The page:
The women of Jamaican Music gets overdue homage in "SONGBIRDS: PIONEERING WOMEN IN JAMAICAN MUSIC" Image

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Songbirds: Pioneering Women in Jamaican Music by Heather Augustyn has been published by Half Pint Press and is now available. The book is a comprehensive look at Jamaican vocalists, instrumentalists, record producers, dancers, wives, mothers, and deejays who helped to shape the course of Jamaican music on the island and worldwide. 

Songbirds: Pioneering Women in Jamaican Music is the fourth book from Augustyn on Jamaican music and culture.

The book features dozens of interviews with women who found a way share their talent in a culture and industry that was marked by brazen displays of masculinity. They endured harassment and received little or no pay to perform as backup or alongside or in front of the male musicians. They sacrificed family and home for a life in the spotlight, or they brought their babies with them on the road. They took over the studio and made it their own, or they suffered unimaginable violence, even murder. They changed the course of music all over the world. The book also features over 100 exclusive photographs and memorabilia that supplements personal narratives and archival material.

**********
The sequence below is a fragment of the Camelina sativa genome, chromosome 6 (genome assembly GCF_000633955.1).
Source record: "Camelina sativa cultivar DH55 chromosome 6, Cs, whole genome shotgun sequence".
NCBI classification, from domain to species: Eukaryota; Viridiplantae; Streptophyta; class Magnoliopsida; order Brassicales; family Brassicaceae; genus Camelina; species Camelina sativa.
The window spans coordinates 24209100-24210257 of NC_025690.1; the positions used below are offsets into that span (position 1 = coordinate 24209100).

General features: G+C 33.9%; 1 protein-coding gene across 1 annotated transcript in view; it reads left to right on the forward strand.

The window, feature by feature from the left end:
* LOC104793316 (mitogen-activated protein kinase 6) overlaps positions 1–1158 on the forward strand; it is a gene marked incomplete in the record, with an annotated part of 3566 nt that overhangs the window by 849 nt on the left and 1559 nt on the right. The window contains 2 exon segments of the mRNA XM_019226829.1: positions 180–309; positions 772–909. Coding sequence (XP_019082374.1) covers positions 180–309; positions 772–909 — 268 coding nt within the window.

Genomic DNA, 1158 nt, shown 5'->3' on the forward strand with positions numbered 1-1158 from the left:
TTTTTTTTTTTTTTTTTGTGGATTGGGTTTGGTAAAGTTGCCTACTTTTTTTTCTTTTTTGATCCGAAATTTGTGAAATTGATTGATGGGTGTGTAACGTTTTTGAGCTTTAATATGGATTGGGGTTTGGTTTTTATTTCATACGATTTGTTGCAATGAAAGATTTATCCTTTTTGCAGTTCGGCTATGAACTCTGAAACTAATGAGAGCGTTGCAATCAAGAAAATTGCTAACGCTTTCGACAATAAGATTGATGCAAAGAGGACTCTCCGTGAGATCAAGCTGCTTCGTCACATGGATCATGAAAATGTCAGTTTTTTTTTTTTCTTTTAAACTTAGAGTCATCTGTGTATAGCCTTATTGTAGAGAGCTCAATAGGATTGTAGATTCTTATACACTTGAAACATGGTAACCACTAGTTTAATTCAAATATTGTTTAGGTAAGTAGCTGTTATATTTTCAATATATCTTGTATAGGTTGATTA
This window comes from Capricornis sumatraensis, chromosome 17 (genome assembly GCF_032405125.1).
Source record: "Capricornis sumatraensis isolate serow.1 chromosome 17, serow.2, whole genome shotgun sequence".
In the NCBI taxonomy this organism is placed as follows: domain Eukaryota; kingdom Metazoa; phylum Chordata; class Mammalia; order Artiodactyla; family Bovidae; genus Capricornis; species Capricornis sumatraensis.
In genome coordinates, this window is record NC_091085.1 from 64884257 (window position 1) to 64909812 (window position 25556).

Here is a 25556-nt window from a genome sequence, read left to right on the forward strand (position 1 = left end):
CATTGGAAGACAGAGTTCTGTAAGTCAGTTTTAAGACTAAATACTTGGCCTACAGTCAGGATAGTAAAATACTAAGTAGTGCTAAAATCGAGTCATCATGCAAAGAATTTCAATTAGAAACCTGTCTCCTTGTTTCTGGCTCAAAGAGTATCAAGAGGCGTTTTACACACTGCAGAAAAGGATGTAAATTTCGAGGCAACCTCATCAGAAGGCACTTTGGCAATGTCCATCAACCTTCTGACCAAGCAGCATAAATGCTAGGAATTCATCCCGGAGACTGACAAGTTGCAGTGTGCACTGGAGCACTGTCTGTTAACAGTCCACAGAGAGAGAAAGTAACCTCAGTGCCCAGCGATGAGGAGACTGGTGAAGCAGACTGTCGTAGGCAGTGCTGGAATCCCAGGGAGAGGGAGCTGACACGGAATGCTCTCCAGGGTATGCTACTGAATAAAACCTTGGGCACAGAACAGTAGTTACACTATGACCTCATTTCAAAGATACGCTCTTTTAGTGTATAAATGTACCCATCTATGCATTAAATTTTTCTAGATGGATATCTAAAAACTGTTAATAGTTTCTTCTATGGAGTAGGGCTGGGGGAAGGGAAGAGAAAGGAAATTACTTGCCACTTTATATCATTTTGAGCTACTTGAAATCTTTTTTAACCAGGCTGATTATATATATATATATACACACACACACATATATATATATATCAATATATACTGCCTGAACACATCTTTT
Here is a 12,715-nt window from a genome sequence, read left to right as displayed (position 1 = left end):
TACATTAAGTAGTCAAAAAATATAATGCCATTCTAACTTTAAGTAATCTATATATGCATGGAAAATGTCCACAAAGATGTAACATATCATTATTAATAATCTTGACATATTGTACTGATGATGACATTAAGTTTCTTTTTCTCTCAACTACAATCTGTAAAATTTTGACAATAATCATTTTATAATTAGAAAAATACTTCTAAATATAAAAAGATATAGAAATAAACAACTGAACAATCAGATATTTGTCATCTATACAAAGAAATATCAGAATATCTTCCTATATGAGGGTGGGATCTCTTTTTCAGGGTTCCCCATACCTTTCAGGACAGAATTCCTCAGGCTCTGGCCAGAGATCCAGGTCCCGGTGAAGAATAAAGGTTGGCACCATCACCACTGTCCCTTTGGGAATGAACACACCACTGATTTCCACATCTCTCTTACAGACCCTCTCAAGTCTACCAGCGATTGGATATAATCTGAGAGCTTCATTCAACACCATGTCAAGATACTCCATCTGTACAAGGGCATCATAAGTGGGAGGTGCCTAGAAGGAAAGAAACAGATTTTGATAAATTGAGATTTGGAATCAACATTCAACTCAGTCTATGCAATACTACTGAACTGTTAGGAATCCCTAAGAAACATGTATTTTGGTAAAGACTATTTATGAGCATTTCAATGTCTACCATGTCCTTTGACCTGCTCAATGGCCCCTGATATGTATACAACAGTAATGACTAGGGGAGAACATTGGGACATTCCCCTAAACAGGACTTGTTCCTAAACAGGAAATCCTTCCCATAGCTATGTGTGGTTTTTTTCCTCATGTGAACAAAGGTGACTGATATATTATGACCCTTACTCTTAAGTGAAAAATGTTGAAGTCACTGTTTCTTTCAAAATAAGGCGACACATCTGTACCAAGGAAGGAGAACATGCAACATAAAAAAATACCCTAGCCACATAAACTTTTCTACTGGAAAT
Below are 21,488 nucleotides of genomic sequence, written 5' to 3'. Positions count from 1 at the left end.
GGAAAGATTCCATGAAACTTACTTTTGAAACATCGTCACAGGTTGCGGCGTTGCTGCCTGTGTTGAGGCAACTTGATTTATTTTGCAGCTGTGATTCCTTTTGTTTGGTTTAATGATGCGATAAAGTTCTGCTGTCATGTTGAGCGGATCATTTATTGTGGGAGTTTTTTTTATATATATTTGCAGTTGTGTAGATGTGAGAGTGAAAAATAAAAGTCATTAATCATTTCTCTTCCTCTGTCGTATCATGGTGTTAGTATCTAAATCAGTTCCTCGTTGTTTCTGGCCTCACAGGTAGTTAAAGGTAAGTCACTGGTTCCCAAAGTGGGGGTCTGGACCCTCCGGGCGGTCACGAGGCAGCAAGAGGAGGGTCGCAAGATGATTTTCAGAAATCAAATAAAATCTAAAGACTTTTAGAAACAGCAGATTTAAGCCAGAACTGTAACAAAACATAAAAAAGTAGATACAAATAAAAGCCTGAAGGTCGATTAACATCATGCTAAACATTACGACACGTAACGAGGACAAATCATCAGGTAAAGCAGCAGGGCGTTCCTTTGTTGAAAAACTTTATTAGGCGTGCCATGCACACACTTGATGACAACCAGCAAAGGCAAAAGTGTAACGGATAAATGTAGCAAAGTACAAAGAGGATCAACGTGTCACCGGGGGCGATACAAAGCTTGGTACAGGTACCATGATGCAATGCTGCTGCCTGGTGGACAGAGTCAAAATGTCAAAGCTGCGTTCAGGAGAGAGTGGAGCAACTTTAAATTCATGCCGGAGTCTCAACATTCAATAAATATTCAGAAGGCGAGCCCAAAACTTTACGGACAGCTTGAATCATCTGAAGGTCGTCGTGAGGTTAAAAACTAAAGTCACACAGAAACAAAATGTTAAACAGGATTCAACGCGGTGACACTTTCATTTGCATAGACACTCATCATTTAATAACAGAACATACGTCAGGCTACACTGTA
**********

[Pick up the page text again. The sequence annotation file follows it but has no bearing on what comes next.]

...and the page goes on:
Heather Augustyn spent two years researching and talking to such women as Millie Small of “My Boy Lollipop” fame who rarely grants interviews, and she obtained photographs from her personal photo album. Others include Enid Cumberland of Keith & Enid who is now in her mid-80s; Janet Enright, the country’s first female guitarist who performed jazz in the 1950s; Marcia Griffiths of the I-Threes, Bob Marley’s backup singers, and vocalist for the Electric Slide, the staple of every wedding reception; members of the first all-girl ska band, the Carnations, featuring the parents of Tessanne Chin, winner of The Voice; Doreen Shaffer of the Skatalites; Patsy Todd of Derrick & Patsy and Stranger & Patsy; Althea & Donna, and dozens of others.

Augustyn is also author of Don Drummond: The Genius and Tragedy of the World’s Greatest Trombonist, McFarland 2013; Ska: An Oral History, McFarland 2010; and Ska: The Rhythm of Liberation, Scarecrow Press 2013. She is a correspondent for The Times of Northwest Indiana and an adjunct professor at Purdue University’s North Calumet campus. She lives with her husband and two boys in Chesterton, Indiana.

Songbirds Pioneering Women in Jamaican Music is available at and

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